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susanvoss18

Practical skills from one generation to the next - Trapping Rabbits by John Isaac Jones

Trapping Rabbits - John Isaac Jones

This little piece of historical fiction centers on Billy Johnson. In 1951, he’s just a kid and it’s plowing season. Billy’s dad and two Black farm workers (Rufus & Calvin) are hard at work with the mules when a little rain shower comes along and work is paused. Billy’s dad doesn’t waste the time but instead uses it to teach Billy the useful skill of catching and killing rabbits.

I really liked this part of the story because it’s set on a farm, there are mules (I used to have donkeys and one of them was trained to plow), and there’s some parent-kid bonding going on. In today’s world of industrial meat farms, catching and killing rabbits isn’t a common skill to pass down but I think it’s a useful one to have. The author didn’t hold back on how to capture and kill rabbits, nor did he make the descriptions gruesome. It was simply a useful skill being passed on from one generation to the next.

The story is catapulted into 1975 for the second half of the tale. Billy is a functioning adult with a job and aspirations. In a conversation with a shoestring relative, he’s flung back to that moment in 1951 where his dad taught him about rabbits.

I was intrigued by the second half of this story. It was interesting to see Billy living and working in near-modern world with office buildings and packaged foods. However, the tale ends rather abruptly. I was left wondering what the point was and how Billy was affected by this unexpected trigger in 1975 that brought back 1951. I would have liked just a little more to finish this story out. We don’t know if Billy’s dad is alive in 1975 or not. Perhaps Billy would give him a call or visit his grave or simply toast his memory with a scotch.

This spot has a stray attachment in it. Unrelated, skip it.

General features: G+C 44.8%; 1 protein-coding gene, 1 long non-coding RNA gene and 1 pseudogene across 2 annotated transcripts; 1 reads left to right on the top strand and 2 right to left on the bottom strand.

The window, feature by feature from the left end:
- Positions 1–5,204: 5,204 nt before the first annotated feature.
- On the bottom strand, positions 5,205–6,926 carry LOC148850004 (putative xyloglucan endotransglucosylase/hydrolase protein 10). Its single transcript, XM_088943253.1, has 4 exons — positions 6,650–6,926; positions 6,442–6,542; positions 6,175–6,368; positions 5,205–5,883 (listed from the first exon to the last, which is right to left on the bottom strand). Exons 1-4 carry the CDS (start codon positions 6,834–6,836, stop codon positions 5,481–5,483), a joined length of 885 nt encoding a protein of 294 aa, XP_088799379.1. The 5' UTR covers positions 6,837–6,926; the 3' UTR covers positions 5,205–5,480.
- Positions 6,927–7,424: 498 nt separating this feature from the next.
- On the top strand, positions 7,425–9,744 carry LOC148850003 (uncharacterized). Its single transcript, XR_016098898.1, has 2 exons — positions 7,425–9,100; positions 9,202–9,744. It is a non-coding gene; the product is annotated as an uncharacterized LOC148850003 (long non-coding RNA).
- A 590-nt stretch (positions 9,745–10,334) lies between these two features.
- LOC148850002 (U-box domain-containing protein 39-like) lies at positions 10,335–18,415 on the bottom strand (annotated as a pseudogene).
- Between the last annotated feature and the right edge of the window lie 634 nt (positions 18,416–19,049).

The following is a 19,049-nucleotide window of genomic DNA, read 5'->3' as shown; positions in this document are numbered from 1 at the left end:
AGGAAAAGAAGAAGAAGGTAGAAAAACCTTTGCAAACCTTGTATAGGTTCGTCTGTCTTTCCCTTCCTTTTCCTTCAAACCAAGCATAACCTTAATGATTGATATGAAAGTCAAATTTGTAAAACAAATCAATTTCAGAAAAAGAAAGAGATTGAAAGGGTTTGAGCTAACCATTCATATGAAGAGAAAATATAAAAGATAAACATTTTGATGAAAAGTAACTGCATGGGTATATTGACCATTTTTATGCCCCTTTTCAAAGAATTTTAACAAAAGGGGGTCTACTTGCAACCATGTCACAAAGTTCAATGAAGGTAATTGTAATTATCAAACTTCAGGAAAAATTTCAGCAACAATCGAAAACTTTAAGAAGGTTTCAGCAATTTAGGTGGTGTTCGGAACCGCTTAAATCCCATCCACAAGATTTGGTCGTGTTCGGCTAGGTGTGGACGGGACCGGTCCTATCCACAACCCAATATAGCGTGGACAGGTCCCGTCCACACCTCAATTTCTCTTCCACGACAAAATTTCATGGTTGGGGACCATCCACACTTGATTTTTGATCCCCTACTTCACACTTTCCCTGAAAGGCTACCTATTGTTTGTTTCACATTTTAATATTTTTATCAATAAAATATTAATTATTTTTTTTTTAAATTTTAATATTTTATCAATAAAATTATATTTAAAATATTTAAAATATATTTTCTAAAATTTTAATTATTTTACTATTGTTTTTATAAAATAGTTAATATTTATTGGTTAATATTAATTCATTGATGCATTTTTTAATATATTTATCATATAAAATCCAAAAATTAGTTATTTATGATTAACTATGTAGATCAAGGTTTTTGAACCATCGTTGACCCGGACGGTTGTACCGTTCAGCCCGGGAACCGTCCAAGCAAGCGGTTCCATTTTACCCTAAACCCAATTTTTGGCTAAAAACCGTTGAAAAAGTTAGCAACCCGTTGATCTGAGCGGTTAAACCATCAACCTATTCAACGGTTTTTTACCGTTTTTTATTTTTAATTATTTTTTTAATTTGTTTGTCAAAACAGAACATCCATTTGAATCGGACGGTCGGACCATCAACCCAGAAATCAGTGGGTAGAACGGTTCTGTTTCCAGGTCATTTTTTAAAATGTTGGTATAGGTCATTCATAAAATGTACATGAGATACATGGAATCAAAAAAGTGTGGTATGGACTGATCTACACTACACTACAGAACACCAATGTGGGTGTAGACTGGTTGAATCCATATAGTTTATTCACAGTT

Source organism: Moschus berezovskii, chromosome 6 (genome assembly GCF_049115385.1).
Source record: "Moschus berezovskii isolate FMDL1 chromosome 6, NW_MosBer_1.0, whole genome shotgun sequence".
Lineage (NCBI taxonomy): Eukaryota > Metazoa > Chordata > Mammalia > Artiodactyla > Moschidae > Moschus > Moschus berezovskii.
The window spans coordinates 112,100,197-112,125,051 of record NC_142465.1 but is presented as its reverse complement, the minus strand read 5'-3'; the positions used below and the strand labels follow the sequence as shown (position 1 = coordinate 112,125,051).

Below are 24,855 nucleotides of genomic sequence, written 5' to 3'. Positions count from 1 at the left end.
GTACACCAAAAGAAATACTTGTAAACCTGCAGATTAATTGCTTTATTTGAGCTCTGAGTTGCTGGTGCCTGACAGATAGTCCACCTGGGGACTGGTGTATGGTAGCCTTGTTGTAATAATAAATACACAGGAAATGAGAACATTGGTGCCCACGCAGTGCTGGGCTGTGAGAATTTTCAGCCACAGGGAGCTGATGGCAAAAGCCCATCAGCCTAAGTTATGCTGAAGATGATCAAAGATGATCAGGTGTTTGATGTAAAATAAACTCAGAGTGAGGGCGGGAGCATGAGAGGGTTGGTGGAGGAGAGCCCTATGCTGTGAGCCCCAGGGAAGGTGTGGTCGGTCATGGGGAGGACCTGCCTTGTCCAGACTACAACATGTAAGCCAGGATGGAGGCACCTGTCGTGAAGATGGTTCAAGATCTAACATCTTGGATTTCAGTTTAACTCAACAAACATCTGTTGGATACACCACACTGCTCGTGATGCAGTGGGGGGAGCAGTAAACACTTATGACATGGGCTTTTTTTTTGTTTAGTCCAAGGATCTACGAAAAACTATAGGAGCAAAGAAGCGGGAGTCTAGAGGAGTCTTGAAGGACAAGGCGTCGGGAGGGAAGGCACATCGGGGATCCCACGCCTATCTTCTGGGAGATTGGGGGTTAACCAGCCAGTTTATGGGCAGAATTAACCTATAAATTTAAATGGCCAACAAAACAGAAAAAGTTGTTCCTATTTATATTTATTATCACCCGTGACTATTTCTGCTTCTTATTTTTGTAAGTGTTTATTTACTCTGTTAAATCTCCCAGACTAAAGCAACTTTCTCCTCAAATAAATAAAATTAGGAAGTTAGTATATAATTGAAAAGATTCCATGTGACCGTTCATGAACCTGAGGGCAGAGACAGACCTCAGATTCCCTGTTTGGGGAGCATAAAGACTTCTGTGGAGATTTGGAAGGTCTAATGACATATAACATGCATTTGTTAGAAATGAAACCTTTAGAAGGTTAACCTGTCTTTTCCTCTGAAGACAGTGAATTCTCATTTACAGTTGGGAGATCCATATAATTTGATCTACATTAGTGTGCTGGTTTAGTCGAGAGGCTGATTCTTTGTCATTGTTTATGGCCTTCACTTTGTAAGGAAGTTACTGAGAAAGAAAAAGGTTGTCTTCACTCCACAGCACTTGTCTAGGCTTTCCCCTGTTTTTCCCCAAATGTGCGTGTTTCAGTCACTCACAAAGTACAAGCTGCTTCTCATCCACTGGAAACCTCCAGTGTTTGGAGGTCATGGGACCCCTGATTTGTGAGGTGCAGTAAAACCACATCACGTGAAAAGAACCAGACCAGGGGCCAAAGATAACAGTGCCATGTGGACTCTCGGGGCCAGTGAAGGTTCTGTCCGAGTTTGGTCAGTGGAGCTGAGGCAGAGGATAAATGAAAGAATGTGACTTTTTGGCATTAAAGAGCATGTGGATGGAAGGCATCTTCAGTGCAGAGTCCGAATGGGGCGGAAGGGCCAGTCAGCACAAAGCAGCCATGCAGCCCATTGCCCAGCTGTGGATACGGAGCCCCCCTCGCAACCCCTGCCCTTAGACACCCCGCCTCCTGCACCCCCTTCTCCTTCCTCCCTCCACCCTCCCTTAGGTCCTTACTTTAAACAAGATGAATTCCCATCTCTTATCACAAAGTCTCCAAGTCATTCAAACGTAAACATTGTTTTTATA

In short, the tale started off interesting and gripping. Then there’s the sudden jump in timeline but the story holds promise for interesting times. Then it simply ends abruptly.

I received a free copy of this book.

The Narration: James Kiser was a good fit for this story. He had a kid voice for Billy and then an adult voice for him. There was only 1 female character but Kiser had a believable voice for her. He captured the dramatic bits as well as the in-between moments well.